When Your Life is Stuck on Pause: Embrace the Call Part 1 (Gen. 11:27-12:3)
Have you ever watched something on television, whether a ball game, a show or film and right when there is that most important play, or dramatic announcement or revelation, the frame freezes or the DVD’s scratched? You see it more now because everything is streamed. It looks like someone pressed the pause button and refuses to press play. I have no patience with that kind of stuff. I want to reboot everything immediately or call the cable company. Sometimes we may even want to throw something at the television. If it’s a ball game, you feel like everyone else has gone ahead of you and you are the only one in all of the world stuck in this twilight zone of death of not knowing the outcome.
Obviously, this is a “first world” problem, but have you ever felt like your life was stuck on pause? God has called you to Himself. You believed in Christ for your salvation and everything was going along nicely and then all of a sudden, boom! Everything comes to this sudden halt, as if someone pressed the pause button for your life. Now there you are, biting your nails, getting angry at times, impatient, wanting to throw something at somebody or somewhere and then feeling like everyone else has everything working right on their end and you are the only one stuck on pause. How do you feel when there is a huge difference between what you felt like God has promised and what you actually see in front of you? What do you do when the vision you once had of the way your life was supposed to turn out or work out crumbles before you like dust? For some people, it is a sudden and unexpected unemployment, where prospects of a new job seem unlikely. Or it might be some news of health problems. For others, it is waiting to find that spouse or have that child or it might be that you are simply waiting for a particular season of waiting to end. As a result, we feel “stuck,” and sometimes hopeless, despairing at times, wondering if someone can please press the “play” button again. Sometimes in this gap, we are tempted to despair and give up. Other times we are tempted to take shortcuts, taking matters into our own hands. All of these circumstances often put our hearts into a tailspin as we ponder, what one author calls, how to live in the “reality gap between what God has promised and the circumstances in which you find yourself.”
If that is you today, welcome to the story of Abraham. Genesis 1-11 was about the history of the world and now we will be in the second half of the book, Genesis 12-50, which will be about the history of Israel, starting with Abraham. One-fourth of the book of Genesis is devoted to Abraham’s life (Gen 11:27-25:18). Abraham’s name occurs 234 times in the Old Testament and 74 times in the New Testament. He is definitely a key figure in the Bible. Lord willing, we will be studying his life for the next few weeks. His whole life was about promises and faith, being constantly tested in and often failing in believing God. He had to learn to live in the gap between God’s promises and the reality of them. What kept him going?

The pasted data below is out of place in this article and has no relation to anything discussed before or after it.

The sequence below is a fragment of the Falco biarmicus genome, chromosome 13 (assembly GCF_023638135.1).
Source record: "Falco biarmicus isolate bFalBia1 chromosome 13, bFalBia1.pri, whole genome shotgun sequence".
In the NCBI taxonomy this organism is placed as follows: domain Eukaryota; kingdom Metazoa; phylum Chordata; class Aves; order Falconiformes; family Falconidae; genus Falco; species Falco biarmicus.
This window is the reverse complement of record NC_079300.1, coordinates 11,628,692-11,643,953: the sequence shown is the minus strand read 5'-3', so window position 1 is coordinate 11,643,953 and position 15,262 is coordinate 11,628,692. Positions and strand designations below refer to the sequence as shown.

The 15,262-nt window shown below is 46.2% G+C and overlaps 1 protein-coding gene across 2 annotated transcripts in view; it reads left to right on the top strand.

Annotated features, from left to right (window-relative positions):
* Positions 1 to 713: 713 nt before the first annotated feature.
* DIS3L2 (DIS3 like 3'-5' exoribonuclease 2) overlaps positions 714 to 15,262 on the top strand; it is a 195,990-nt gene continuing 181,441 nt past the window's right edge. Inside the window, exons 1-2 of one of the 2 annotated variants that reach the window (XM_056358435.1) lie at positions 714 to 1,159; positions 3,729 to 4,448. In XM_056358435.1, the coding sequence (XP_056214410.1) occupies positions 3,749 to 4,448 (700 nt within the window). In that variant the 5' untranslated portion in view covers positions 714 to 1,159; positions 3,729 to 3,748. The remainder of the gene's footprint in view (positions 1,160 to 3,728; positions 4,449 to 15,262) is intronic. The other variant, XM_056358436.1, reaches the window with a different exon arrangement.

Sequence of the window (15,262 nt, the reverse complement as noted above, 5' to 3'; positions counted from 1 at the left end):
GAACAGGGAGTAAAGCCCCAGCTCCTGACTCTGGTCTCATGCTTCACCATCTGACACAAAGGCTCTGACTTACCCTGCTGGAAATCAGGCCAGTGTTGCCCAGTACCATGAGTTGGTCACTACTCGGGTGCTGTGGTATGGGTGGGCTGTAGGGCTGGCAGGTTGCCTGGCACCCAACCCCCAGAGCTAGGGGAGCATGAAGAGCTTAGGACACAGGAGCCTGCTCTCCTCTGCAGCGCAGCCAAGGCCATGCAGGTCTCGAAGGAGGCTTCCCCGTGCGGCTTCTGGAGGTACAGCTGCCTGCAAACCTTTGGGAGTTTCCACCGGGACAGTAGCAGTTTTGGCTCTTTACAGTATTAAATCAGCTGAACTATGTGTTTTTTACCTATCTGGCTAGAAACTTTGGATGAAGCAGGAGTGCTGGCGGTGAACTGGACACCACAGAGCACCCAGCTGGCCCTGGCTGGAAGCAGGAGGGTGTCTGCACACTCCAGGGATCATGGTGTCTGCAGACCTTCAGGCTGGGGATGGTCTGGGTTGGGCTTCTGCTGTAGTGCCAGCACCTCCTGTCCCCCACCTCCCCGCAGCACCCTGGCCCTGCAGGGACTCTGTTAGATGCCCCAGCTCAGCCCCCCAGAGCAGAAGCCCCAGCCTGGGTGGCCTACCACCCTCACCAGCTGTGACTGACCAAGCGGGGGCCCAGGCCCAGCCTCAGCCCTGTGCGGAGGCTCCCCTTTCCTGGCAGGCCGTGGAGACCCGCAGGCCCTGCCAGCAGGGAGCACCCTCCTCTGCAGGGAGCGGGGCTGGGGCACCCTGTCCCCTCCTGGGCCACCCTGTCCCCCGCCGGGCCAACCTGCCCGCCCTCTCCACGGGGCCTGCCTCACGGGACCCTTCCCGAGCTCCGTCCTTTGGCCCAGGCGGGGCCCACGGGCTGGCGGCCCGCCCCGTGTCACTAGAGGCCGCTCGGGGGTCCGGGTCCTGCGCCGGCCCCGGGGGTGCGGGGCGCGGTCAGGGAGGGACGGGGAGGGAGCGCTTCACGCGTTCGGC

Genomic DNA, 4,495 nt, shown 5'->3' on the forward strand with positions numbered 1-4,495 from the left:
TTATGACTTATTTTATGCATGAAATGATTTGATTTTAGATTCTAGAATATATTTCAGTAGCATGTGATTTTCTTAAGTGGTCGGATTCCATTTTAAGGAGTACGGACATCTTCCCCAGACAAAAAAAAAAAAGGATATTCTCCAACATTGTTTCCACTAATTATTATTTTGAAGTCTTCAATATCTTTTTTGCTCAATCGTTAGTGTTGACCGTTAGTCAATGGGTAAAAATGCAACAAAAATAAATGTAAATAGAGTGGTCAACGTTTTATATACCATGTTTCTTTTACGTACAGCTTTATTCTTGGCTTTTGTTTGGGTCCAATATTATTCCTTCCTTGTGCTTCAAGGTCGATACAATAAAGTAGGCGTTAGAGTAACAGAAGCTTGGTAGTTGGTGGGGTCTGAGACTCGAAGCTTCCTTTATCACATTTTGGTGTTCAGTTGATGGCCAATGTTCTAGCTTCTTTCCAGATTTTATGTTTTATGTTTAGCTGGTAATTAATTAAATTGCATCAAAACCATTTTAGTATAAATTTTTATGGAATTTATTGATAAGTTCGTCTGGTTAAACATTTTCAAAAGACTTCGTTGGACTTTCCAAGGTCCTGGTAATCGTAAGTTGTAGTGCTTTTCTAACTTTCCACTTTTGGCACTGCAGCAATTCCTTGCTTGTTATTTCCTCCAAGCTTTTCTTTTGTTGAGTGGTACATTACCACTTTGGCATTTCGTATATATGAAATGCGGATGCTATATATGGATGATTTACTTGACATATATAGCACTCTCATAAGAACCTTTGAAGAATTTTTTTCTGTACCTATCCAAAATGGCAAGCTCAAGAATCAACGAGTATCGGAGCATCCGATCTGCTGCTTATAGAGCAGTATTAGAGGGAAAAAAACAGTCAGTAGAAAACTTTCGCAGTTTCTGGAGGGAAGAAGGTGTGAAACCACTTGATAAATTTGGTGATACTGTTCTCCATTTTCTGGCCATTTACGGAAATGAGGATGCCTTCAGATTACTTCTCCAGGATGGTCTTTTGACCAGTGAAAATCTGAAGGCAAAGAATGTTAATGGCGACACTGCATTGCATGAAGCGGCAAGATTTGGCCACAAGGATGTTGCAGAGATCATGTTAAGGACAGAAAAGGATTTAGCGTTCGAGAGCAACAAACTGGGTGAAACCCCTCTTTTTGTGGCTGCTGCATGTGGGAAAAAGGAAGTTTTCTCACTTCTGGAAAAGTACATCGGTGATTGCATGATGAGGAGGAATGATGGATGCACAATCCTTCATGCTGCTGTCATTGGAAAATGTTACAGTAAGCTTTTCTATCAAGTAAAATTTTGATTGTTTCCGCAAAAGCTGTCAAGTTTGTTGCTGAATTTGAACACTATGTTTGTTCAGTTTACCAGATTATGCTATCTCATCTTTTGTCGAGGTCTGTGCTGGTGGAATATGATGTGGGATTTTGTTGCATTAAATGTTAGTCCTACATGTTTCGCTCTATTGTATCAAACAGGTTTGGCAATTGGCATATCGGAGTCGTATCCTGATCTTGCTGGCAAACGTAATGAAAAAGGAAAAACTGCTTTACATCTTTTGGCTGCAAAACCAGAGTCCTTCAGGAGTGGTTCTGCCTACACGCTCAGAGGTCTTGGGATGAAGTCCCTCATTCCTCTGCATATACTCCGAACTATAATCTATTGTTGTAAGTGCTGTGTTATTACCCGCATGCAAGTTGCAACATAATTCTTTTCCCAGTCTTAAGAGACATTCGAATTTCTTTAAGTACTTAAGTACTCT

Remember again that Moses is writing to the children of Israel who are also living in the gap. God had promised them a land. Their unbelief got them in trouble so they ended up wandering for 40 years. As Moses is writing this, the people of Israel are on the Plains of Moab about to enter the Land of Canaan, the Promised Land. Now what will keep them motivated and not give up? What is Moses reminding them by sharing this story? And again, we are not simply learning to be like Abraham, but going with these messages in Genesis, back to the Gospel, the only true power for our lives to change. We have been looking at how the Gospel of grace invades and intersects every area of our lives and so we will look at the true and better Abraham, Jesus Christ. Jesus entered our reality gap, into our darkness, having God’s promises with Him, but nevertheless, having to suffer before entering glory. So we will, with the Lord’s enablement, look through this story, a new beginning, through the lens of the gospel of grace.
So why is Moses writing this? I believe Moses here is motivating the people of God to see that what will keep them going and thriving in the gap is obeying and embracing the call of God, which is backed up by the promises of God to bring the kingdom of God on the earth for the glory of God. That is a mouthful, but we are going to try to unpack that today and next time. I want to talk about the call of God. You are not a Christian until you have embraced His call to Himself. This was true for them and guess what? This is true for us as well! So let’s start with this:
I. God’s call breaks into our hopelessness and impossibilities (Gen. 11:27-30)
In the beginning God created the earth as His Kingdom where He would be worshipped and served as the Great King. Mankind did not like that. Making alliance with Satan, who came as a serpent, we chose to rebel against that plan since we wanted to be our own kings. God promised that there will be an epic battle between the seed of the serpent and the seed of the woman (Gen. 3:15). We have seen that time and time again, the seed of the serpent would rise up, but each time, the seed of the woman prevailed. Cain and Abel die, God raises up Seth (Gen. 4). God judges the seed of the serpent in the Flood and preserves Noah, the seed of the woman (Gen. 5-9). Ham’s descendants go the way of the seed of the serpent by building a huge tower to themselves (Gen. 11), and again God judged the seed of the serpent, as we saw last week.
Now what will God do? It looks like the seed of the woman has died and is gone. Will God abandon His plan of establish His Kingdom on the earth? Absolutely not! No amount of our stupidity and rebellion will thwart the sovereign plans of God. The seed of the woman will prevail and we have learned it will come through the line of Shem (Gen. 9:26-27). So we see that 10 generations from Noah will come someone named Abram. For all practical purposes, I will call him Abraham from now on. Abram simply means “exalted father” and God will name him later “Abraham” which means “father of a multitude.” One means “Daddy,” and the other means “Big Daddy.” I am also going to call “Sarai” Sarah. I hope you don’t mind me doing that.